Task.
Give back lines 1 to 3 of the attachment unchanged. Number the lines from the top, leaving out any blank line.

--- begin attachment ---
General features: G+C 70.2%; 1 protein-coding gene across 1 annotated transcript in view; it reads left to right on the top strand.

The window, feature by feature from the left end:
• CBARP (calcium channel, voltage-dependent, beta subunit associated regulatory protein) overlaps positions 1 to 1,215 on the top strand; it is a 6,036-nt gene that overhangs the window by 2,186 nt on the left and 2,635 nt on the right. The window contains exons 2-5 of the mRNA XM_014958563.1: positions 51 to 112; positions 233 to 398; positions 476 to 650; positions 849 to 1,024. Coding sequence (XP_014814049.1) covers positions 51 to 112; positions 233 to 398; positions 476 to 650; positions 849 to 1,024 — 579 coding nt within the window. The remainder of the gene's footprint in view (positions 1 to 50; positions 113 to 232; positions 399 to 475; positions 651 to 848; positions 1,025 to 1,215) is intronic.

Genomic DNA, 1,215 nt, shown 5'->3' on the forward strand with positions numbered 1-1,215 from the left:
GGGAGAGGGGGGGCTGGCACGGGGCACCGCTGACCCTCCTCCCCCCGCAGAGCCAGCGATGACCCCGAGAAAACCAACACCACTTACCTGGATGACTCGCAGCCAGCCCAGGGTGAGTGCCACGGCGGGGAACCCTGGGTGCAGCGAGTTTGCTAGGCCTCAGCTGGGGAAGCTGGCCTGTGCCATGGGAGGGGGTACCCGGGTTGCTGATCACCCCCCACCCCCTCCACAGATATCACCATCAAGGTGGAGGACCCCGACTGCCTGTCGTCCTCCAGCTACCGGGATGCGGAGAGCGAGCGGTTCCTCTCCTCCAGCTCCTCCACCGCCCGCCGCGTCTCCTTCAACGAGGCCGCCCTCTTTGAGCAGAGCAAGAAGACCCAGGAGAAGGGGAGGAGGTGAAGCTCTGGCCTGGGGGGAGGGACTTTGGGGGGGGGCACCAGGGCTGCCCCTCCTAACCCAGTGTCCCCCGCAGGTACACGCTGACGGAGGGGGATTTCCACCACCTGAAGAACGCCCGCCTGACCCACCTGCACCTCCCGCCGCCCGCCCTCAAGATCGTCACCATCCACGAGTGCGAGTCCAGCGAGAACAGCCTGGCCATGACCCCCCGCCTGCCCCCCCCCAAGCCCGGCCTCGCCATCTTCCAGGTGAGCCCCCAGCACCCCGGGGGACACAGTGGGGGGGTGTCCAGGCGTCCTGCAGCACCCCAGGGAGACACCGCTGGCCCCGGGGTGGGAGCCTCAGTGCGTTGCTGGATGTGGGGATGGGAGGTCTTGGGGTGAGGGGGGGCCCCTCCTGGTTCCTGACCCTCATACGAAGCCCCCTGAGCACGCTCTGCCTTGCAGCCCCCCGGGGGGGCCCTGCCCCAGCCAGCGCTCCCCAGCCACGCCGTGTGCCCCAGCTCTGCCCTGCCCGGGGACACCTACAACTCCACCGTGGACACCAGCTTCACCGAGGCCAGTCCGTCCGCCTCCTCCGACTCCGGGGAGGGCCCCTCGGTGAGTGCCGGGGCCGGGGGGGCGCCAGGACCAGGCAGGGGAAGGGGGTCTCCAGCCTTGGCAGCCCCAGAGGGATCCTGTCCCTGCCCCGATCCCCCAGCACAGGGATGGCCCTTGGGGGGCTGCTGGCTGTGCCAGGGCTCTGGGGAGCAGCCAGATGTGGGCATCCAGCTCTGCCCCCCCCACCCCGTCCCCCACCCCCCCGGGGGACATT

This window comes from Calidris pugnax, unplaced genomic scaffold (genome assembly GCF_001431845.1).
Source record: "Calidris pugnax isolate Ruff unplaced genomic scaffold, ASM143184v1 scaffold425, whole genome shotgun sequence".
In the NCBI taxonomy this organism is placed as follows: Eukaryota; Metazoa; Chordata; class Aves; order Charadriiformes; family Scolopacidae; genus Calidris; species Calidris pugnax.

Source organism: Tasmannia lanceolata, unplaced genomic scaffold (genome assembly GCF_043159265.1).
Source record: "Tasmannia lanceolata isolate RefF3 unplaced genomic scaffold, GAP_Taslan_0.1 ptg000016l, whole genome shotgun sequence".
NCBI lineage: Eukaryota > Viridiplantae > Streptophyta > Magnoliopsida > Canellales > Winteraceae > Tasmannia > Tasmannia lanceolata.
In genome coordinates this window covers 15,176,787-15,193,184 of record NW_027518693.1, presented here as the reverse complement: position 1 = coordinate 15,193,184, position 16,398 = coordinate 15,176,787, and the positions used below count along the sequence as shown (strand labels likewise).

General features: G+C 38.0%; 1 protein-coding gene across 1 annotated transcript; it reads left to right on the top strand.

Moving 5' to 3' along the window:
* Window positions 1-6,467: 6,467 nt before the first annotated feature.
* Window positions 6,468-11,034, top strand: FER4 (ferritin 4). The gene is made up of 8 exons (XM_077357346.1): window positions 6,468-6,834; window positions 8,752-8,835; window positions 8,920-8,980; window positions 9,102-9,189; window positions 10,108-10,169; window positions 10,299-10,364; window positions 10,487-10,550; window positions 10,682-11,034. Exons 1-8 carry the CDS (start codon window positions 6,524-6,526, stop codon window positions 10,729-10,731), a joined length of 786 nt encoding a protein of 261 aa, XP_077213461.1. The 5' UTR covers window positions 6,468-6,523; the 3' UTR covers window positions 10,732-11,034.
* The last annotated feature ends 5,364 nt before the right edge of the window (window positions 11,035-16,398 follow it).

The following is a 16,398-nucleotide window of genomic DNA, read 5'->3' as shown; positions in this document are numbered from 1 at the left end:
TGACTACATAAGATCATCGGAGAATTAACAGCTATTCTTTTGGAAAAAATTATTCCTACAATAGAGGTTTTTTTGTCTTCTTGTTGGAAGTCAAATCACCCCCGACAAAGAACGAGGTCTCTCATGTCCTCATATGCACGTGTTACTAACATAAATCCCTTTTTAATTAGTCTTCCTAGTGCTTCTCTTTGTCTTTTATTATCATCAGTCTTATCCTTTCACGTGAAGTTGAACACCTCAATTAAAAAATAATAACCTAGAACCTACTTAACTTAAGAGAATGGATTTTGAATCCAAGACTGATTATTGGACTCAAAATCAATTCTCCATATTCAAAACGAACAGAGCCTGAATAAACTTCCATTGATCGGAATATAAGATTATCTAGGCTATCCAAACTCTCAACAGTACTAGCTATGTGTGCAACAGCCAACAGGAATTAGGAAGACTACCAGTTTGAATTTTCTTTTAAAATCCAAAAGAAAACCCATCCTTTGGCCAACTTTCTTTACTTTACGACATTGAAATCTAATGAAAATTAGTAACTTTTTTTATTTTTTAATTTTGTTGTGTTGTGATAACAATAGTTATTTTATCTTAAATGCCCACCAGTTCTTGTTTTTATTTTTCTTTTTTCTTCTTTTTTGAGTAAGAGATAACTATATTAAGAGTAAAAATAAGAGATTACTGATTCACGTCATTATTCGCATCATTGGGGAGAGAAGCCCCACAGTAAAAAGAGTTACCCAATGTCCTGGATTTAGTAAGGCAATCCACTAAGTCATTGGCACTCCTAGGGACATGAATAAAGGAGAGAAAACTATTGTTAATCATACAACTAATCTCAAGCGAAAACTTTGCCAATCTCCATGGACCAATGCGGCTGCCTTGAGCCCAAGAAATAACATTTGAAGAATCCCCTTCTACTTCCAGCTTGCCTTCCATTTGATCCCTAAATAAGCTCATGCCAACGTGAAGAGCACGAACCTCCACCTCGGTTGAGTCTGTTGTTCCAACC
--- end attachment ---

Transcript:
General features: G+C 70.2%; 1 protein-coding gene across 1 annotated transcript in view; it reads left to right on the top strand.

The window, feature by feature from the left end:
• CBARP (calcium channel, voltage-dependent, beta subunit associated regulatory protein) overlaps positions 1 to 1,215 on the top strand; it is a 6,036-nt gene that overhangs the window by 2,186 nt on the left and 2,635 nt on the right. The window contains exons 2-5 of the mRNA XM_014958563.1: positions 51 to 112; positions 233 to 398; positions 476 to 650; positions 849 to 1,024. Coding sequence (XP_014814049.1) covers positions 51 to 112; positions 233 to 398; positions 476 to 650; positions 849 to 1,024 — 579 coding nt within the window. The remainder of the gene's footprint in view (positions 1 to 50; positions 113 to 232; positions 399 to 475; positions 651 to 848; positions 1,025 to 1,215) is intronic.